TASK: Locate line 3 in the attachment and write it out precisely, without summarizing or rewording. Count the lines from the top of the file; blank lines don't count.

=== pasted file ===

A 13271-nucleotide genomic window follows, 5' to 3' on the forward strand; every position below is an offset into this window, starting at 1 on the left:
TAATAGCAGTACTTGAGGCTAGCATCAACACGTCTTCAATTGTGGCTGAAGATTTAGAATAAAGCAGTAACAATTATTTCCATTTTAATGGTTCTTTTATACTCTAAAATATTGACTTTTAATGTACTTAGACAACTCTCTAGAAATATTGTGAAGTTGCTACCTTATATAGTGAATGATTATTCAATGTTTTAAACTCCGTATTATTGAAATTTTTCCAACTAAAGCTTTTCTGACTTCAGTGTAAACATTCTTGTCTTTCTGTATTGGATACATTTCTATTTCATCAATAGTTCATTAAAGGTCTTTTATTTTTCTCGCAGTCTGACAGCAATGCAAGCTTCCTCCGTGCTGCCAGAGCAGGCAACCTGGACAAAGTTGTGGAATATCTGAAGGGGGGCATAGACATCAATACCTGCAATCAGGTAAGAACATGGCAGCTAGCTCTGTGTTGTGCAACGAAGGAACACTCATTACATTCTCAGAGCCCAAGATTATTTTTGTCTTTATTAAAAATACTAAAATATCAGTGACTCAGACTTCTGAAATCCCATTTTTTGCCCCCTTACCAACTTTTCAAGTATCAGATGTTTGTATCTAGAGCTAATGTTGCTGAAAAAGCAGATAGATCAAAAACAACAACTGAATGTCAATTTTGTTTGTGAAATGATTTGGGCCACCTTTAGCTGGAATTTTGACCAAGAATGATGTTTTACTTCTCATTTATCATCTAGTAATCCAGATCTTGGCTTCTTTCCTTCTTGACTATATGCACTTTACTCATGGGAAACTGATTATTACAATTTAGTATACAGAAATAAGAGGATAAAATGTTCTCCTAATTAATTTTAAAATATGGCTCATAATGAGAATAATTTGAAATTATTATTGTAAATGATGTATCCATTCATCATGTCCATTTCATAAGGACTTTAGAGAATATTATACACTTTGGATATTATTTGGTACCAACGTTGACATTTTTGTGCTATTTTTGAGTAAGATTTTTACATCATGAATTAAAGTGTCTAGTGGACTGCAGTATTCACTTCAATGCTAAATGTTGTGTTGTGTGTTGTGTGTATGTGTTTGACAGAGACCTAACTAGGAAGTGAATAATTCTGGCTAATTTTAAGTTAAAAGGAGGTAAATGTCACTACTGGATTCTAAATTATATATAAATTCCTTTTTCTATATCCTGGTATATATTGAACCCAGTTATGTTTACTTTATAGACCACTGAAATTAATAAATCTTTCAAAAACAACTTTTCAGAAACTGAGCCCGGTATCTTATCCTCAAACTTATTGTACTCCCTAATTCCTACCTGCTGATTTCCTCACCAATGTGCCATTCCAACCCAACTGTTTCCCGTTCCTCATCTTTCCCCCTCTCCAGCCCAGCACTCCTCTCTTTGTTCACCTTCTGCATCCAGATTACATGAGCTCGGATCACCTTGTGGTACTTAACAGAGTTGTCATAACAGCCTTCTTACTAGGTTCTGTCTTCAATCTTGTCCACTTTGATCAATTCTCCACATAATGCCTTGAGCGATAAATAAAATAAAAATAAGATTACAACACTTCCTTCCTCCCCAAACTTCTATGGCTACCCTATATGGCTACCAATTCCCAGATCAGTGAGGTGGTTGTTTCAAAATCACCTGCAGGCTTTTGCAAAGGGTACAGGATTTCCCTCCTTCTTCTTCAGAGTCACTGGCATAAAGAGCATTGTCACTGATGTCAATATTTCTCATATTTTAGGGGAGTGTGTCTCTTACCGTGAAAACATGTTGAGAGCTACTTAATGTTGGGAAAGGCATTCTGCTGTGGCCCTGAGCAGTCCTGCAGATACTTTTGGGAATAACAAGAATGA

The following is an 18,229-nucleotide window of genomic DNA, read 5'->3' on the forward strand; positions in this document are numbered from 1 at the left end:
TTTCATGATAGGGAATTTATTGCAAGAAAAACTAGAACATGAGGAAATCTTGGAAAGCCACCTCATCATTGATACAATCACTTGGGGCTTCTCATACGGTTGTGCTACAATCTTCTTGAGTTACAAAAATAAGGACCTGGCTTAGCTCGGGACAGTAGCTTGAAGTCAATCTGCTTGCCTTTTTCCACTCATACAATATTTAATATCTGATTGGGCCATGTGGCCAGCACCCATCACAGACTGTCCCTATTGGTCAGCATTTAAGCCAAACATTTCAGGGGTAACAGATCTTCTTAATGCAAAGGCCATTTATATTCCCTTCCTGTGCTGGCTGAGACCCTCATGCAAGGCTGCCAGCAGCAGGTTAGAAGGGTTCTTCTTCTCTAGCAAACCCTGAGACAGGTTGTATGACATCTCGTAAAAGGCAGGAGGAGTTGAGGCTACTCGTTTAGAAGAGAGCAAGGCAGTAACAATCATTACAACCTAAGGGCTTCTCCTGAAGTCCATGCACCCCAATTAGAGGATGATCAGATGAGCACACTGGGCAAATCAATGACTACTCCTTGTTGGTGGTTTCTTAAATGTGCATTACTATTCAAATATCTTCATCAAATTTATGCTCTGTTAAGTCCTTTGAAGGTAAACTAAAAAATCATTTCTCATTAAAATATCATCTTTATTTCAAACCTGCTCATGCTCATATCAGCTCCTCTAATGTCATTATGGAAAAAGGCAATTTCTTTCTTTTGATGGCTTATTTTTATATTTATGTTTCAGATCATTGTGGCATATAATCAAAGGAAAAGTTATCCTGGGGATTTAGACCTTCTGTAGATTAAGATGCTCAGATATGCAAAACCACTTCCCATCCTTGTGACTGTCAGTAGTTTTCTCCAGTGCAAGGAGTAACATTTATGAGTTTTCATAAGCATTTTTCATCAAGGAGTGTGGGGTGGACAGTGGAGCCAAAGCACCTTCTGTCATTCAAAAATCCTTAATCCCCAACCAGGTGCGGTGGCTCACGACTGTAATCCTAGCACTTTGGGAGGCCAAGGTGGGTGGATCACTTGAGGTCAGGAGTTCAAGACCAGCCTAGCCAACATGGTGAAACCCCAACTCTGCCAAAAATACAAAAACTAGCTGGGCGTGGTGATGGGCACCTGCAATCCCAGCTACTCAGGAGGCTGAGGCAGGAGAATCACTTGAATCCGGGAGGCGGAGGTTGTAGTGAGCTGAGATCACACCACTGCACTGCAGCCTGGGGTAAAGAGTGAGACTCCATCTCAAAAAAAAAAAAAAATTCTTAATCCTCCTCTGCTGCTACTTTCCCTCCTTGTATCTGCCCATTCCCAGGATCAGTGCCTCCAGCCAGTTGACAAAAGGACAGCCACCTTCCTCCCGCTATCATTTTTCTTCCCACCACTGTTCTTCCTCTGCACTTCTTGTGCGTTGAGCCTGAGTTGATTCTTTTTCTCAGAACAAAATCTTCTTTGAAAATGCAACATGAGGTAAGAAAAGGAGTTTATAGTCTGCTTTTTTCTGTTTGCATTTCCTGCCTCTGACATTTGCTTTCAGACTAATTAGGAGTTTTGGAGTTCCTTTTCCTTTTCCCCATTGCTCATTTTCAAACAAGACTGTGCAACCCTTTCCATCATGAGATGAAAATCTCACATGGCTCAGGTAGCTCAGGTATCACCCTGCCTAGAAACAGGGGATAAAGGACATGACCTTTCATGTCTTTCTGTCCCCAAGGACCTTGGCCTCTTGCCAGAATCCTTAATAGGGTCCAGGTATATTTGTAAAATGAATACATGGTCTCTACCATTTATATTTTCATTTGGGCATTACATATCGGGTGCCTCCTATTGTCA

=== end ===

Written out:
The following is an 18,229-nucleotide window of genomic DNA, read 5'->3' on the forward strand; positions in this document are numbered from 1 at the left end: